This solution can be very beneficial for passwordless authentication, as it eliminates the need to enter PINs or passwords on each login occasion. It can also protect data if a device is lost or stolen.

Device Scanning

Network access control (NAC) solutions allow organizations to monitor their network and identify devices and users. They can also help bring security policies into compliance with HIPAA, SOX, and NIST regulations.

NAC can also prevent unauthorized access to sensitive data or a malware attack. In addition, these tools can reduce the cost and effort involved in securing devices at scale using a combination of policy enforcement and automation.

Before permitting devices to join the network, pre-admission designs examine their postures and impose restrictions. This approach works best when a device needs up-to-date antivirus or anti-malware software. In contrast, post-admission designs focus less on the stance of the device and more on user behavior.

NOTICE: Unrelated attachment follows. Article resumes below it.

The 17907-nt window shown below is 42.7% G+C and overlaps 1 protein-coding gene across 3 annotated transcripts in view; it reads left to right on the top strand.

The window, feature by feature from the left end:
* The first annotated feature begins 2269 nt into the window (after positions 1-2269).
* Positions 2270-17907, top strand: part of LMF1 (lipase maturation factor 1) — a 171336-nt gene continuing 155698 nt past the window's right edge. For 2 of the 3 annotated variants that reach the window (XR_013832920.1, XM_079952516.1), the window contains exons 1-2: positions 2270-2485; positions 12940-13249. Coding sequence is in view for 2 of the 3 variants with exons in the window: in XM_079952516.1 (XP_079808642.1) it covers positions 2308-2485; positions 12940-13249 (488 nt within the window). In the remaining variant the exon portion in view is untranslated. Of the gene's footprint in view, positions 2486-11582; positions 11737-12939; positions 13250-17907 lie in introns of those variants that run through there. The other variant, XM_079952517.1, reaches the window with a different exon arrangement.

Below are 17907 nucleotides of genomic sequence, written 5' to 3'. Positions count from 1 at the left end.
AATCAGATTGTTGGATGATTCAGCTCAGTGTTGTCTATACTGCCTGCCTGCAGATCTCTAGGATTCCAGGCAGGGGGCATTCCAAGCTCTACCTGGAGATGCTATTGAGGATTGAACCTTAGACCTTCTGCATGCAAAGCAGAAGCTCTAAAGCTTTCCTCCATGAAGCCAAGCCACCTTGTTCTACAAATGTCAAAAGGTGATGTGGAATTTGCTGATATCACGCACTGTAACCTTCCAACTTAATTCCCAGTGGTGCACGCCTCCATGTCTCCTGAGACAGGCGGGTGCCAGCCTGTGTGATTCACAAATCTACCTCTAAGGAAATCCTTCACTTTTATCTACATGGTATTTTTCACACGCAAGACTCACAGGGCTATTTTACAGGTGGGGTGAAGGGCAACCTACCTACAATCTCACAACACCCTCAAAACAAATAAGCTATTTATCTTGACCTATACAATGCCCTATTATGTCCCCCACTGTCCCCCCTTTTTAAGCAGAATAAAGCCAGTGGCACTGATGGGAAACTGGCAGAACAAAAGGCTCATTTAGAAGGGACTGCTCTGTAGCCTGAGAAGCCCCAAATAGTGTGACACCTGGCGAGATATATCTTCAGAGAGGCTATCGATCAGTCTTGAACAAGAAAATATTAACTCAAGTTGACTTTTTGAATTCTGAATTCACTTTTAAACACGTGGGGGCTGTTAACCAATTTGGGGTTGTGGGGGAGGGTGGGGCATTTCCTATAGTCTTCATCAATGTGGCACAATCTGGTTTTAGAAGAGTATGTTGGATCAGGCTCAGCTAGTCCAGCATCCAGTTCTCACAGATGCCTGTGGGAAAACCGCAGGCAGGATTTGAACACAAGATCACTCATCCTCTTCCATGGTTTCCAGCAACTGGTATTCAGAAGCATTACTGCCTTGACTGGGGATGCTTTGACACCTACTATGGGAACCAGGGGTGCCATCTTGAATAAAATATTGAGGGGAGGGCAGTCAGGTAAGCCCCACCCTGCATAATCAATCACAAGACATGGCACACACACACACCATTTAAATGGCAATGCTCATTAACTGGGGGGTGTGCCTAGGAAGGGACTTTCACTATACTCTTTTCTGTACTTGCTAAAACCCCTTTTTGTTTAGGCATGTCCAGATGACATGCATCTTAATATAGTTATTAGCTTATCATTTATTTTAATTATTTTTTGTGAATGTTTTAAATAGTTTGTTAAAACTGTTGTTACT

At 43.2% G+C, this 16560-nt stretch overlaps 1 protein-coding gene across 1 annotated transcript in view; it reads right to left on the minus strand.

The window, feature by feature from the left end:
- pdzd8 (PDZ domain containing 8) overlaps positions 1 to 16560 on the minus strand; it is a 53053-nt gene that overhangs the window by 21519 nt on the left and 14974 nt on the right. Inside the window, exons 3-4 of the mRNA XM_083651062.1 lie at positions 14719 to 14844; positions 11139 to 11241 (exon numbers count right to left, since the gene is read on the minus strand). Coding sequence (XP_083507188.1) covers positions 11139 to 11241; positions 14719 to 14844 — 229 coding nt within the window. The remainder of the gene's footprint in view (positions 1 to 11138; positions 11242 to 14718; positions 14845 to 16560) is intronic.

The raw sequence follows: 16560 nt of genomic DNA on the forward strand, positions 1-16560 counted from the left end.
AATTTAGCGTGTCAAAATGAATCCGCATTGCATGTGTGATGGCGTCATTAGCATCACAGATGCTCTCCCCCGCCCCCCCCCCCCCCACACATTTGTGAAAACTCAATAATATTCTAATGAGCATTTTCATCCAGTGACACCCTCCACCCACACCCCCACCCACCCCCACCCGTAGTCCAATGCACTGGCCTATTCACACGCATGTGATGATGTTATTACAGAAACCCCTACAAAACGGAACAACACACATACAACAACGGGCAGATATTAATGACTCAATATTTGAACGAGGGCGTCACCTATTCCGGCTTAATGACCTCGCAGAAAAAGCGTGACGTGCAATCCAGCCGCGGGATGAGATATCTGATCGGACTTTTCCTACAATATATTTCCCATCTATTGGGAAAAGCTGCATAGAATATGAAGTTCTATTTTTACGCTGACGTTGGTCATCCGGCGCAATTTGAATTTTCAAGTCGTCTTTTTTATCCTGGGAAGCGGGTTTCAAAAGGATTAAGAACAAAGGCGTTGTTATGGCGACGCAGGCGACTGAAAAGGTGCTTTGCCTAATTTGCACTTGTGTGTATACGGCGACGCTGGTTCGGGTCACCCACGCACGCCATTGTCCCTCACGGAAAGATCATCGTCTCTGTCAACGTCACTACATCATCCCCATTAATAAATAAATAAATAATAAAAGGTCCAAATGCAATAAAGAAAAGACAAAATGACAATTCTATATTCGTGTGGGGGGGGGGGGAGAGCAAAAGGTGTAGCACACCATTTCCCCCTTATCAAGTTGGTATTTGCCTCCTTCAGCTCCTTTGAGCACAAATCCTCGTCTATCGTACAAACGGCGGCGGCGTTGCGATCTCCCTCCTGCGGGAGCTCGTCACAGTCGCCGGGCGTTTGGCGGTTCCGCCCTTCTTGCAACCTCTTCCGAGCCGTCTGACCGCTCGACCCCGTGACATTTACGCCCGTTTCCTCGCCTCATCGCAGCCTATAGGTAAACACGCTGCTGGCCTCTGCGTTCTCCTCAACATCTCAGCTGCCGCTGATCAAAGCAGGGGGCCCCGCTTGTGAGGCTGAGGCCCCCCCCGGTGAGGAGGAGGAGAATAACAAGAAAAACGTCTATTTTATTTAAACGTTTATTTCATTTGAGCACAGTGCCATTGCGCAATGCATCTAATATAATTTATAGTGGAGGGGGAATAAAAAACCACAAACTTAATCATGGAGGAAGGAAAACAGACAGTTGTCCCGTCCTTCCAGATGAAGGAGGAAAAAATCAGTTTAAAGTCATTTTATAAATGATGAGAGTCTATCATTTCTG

Some NAC approaches also include a centralized system to automatically onboard new devices onto the network. These systems are often delivered as a physical appliance or cloud service.

In addition, many NAC tools can thwart unpatched and unauthorized hardware and software. They can also block and quarantine devices that don’t meet predefined standards, including device type, OS version, and updates.

Once a device is connected, the panels show basic information and metric data about the device. Those panels can be customized to display the metrics most relevant to your organization.